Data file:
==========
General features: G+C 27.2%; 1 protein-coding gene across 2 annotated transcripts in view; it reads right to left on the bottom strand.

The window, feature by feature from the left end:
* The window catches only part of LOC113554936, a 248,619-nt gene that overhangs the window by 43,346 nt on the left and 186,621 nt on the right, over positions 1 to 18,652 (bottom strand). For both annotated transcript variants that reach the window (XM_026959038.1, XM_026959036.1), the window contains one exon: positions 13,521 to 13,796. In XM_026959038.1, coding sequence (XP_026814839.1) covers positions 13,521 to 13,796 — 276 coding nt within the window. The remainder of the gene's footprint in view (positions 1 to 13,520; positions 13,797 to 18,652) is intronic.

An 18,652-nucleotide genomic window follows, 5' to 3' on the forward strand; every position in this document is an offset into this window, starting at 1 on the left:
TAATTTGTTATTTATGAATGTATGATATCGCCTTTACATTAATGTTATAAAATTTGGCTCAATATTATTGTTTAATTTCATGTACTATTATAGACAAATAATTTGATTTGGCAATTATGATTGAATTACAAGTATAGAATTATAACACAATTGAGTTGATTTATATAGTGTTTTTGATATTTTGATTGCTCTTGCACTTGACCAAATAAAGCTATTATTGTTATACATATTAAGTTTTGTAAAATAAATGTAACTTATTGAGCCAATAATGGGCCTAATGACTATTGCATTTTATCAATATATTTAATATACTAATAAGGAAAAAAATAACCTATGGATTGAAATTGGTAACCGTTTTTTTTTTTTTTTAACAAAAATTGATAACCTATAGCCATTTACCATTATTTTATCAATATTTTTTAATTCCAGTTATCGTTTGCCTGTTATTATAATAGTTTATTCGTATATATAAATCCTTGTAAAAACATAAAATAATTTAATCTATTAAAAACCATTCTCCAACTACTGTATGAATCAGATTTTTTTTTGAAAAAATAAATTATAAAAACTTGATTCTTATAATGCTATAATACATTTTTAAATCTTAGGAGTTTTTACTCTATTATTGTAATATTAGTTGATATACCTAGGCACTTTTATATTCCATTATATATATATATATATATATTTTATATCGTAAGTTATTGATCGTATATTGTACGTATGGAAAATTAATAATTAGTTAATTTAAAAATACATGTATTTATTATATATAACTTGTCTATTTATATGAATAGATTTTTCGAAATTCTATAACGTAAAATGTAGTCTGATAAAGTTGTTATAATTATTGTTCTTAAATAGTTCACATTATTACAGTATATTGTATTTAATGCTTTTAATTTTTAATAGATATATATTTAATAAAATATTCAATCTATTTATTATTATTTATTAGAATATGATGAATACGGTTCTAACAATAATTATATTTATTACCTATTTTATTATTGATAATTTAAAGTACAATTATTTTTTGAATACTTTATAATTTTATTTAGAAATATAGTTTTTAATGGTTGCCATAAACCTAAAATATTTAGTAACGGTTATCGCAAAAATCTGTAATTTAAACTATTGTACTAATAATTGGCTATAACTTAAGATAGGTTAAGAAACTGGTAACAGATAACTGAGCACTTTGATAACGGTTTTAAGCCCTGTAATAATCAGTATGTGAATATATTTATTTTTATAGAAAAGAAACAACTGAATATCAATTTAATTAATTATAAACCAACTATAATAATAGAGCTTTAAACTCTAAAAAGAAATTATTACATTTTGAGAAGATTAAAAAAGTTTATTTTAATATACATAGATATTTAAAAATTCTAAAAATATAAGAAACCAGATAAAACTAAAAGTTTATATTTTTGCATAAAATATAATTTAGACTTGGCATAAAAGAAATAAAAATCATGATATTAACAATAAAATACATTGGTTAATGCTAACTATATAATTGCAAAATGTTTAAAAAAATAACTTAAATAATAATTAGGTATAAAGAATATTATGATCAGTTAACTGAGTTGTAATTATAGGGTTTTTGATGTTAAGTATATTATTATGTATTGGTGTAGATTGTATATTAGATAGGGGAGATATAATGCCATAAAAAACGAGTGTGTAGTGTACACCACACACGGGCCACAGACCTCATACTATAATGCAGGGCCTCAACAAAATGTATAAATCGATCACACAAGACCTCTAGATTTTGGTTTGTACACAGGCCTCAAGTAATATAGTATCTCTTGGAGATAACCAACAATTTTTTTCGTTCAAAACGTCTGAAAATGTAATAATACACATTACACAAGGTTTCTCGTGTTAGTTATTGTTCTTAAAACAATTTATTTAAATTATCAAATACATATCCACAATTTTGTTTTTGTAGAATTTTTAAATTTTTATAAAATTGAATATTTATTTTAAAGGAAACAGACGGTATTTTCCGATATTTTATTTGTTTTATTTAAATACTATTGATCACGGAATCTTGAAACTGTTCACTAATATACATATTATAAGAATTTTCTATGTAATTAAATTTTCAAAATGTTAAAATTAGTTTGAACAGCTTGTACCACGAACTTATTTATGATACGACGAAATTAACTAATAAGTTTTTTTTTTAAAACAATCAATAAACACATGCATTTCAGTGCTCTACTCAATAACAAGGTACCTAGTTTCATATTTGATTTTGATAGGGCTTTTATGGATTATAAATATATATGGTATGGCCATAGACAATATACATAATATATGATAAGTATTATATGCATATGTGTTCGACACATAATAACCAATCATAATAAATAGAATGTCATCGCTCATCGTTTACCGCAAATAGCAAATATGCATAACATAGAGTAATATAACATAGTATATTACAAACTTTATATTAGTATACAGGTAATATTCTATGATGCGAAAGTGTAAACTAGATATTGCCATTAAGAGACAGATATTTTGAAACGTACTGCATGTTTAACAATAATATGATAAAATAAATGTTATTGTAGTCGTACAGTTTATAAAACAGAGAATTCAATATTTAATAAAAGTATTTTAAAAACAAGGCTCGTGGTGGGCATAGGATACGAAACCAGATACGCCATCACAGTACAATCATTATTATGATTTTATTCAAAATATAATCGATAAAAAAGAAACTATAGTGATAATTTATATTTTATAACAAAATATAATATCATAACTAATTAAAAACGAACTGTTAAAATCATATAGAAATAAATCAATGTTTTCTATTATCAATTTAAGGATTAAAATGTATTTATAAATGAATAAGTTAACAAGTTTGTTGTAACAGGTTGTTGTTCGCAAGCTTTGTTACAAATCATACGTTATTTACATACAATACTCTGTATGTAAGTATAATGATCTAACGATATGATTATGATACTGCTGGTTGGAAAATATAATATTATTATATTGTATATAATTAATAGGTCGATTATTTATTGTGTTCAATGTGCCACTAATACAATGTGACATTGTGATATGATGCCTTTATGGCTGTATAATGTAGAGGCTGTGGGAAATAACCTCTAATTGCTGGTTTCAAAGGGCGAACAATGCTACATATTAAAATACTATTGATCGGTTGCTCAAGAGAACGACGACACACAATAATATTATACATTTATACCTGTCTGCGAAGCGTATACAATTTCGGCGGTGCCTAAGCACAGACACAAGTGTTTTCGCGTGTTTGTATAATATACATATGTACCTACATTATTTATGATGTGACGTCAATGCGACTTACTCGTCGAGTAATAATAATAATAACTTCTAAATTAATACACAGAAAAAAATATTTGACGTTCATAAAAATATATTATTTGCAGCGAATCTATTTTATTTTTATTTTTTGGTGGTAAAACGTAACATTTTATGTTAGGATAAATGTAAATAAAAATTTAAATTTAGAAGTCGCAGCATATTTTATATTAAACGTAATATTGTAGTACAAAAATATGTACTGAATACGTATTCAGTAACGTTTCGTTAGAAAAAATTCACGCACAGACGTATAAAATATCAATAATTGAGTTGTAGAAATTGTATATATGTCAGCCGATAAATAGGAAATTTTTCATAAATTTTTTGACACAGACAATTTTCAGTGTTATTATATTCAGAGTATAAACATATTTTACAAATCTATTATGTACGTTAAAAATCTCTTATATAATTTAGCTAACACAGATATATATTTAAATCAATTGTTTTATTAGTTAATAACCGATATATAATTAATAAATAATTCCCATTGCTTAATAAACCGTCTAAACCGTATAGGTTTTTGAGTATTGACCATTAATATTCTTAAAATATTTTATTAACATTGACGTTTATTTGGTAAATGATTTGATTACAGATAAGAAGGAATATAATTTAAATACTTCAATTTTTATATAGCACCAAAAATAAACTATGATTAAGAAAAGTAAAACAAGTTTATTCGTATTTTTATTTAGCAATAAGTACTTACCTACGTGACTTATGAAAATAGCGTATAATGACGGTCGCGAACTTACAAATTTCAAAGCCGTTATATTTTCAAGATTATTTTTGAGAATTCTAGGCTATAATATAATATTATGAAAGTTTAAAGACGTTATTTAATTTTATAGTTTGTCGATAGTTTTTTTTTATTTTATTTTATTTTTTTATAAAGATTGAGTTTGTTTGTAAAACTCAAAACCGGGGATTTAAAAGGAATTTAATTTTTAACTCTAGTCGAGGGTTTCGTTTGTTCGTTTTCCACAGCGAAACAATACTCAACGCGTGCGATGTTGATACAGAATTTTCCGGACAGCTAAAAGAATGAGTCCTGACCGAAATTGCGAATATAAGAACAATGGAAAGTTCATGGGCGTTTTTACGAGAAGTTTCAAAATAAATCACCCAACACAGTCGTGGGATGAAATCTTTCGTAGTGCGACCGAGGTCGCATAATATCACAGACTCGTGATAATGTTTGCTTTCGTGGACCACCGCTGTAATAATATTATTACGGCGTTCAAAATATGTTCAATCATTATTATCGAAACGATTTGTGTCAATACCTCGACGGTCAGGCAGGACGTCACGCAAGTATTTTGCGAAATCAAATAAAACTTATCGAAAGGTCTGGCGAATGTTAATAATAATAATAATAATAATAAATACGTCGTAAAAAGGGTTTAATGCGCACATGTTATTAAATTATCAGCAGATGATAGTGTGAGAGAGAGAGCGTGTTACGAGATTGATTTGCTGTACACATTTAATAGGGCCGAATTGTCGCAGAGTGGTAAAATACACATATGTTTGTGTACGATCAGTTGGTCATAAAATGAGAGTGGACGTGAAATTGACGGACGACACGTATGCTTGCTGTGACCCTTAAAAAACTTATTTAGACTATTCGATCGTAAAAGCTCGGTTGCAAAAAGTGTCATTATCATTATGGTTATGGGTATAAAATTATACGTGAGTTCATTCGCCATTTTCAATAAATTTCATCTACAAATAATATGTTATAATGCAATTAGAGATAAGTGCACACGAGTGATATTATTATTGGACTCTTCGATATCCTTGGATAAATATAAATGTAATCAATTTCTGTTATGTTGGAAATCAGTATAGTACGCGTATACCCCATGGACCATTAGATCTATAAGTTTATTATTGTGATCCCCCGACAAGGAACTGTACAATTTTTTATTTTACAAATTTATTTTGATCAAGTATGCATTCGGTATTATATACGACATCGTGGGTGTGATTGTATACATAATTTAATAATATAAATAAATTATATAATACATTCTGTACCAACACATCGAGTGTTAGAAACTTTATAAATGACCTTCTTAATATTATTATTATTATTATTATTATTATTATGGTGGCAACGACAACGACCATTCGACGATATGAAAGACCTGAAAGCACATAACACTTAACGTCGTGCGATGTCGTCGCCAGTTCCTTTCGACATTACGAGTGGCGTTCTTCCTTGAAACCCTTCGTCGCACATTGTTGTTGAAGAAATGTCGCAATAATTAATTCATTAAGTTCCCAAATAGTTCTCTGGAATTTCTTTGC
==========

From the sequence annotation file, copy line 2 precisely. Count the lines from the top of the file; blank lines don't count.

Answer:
The window, feature by feature from the left end: